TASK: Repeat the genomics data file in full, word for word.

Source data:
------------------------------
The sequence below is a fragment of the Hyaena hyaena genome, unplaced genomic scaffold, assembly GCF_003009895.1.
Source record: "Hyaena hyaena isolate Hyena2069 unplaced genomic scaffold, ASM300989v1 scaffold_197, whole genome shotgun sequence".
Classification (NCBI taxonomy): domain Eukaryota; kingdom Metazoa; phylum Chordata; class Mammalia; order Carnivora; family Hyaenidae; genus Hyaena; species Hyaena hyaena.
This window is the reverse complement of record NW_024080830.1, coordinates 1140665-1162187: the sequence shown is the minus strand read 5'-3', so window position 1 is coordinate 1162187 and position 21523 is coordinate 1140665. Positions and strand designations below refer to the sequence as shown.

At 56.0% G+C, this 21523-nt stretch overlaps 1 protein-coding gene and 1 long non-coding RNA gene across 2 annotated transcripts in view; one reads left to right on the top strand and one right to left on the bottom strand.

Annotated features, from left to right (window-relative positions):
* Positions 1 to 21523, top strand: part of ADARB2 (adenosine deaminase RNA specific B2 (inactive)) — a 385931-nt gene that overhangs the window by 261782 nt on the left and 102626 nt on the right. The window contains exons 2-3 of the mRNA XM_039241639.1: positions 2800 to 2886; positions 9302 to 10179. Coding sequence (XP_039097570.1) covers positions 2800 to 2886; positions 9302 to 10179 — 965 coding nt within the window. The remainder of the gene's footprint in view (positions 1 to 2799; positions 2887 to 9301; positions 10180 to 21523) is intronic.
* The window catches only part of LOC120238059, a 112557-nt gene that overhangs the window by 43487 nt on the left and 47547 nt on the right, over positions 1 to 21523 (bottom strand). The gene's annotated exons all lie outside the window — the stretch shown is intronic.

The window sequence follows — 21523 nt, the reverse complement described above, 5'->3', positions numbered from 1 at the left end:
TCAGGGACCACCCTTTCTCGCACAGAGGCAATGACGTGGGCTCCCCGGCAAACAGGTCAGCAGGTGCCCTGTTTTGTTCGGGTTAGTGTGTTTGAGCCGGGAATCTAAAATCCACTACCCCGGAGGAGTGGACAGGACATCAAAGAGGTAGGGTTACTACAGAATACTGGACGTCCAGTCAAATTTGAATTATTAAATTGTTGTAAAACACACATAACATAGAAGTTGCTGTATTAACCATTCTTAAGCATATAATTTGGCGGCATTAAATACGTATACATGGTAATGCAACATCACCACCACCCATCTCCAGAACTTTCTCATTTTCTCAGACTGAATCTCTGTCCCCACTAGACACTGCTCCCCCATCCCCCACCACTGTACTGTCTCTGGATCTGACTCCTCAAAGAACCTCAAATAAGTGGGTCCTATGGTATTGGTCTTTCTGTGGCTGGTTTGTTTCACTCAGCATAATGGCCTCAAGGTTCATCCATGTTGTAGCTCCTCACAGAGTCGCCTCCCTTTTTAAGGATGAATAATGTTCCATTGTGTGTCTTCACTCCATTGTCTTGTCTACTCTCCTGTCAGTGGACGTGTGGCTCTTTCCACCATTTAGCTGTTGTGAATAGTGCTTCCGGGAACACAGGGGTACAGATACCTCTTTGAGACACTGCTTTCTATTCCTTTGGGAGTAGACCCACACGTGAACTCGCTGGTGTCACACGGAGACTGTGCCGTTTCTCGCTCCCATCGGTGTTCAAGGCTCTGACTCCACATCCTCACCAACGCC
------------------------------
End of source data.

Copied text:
The sequence below is a fragment of the Hyaena hyaena genome, unplaced genomic scaffold, assembly GCF_003009895.1.
Source record: "Hyaena hyaena isolate Hyena2069 unplaced genomic scaffold, ASM300989v1 scaffold_197, whole genome shotgun sequence".
Classification (NCBI taxonomy): domain Eukaryota; kingdom Metazoa; phylum Chordata; class Mammalia; order Carnivora; family Hyaenidae; genus Hyaena; species Hyaena hyaena.
This window is the reverse complement of record NW_024080830.1, coordinates 1140665-1162187: the sequence shown is the minus strand read 5'-3', so window position 1 is coordinate 1162187 and position 21523 is coordinate 1140665. Positions and strand designations below refer to the sequence as shown.

At 56.0% G+C, this 21523-nt stretch overlaps 1 protein-coding gene and 1 long non-coding RNA gene across 2 annotated transcripts in view; one reads left to right on the top strand and one right to left on the bottom strand.

Annotated features, from left to right (window-relative positions):
* Positions 1 to 21523, top strand: part of ADARB2 (adenosine deaminase RNA specific B2 (inactive)) — a 385931-nt gene that overhangs the window by 261782 nt on the left and 102626 nt on the right. The window contains exons 2-3 of the mRNA XM_039241639.1: positions 2800 to 2886; positions 9302 to 10179. Coding sequence (XP_039097570.1) covers positions 2800 to 2886; positions 9302 to 10179 — 965 coding nt within the window. The remainder of the gene's footprint in view (positions 1 to 2799; positions 2887 to 9301; positions 10180 to 21523) is intronic.
* The window catches only part of LOC120238059, a 112557-nt gene that overhangs the window by 43487 nt on the left and 47547 nt on the right, over positions 1 to 21523 (bottom strand). The gene's annotated exons all lie outside the window — the stretch shown is intronic.

The window sequence follows — 21523 nt, the reverse complement described above, 5'->3', positions numbered from 1 at the left end:
TCAGGGACCACCCTTTCTCGCACAGAGGCAATGACGTGGGCTCCCCGGCAAACAGGTCAGCAGGTGCCCTGTTTTGTTCGGGTTAGTGTGTTTGAGCCGGGAATCTAAAATCCACTACCCCGGAGGAGTGGACAGGACATCAAAGAGGTAGGGTTACTACAGAATACTGGACGTCCAGTCAAATTTGAATTATTAAATTGTTGTAAAACACACATAACATAGAAGTTGCTGTATTAACCATTCTTAAGCATATAATTTGGCGGCATTAAATACGTATACATGGTAATGCAACATCACCACCACCCATCTCCAGAACTTTCTCATTTTCTCAGACTGAATCTCTGTCCCCACTAGACACTGCTCCCCCATCCCCCACCACTGTACTGTCTCTGGATCTGACTCCTCAAAGAACCTCAAATAAGTGGGTCCTATGGTATTGGTCTTTCTGTGGCTGGTTTGTTTCACTCAGCATAATGGCCTCAAGGTTCATCCATGTTGTAGCTCCTCACAGAGTCGCCTCCCTTTTTAAGGATGAATAATGTTCCATTGTGTGTCTTCACTCCATTGTCTTGTCTACTCTCCTGTCAGTGGACGTGTGGCTCTTTCCACCATTTAGCTGTTGTGAATAGTGCTTCCGGGAACACAGGGGTACAGATACCTCTTTGAGACACTGCTTTCTATTCCTTTGGGAGTAGACCCACACGTGAACTCGCTGGTGTCACACGGAGACTGTGCCGTTTCTCGCTCCCATCGGTGTTCAAGGCTCTGACTCCACATCCTCACCAACGCC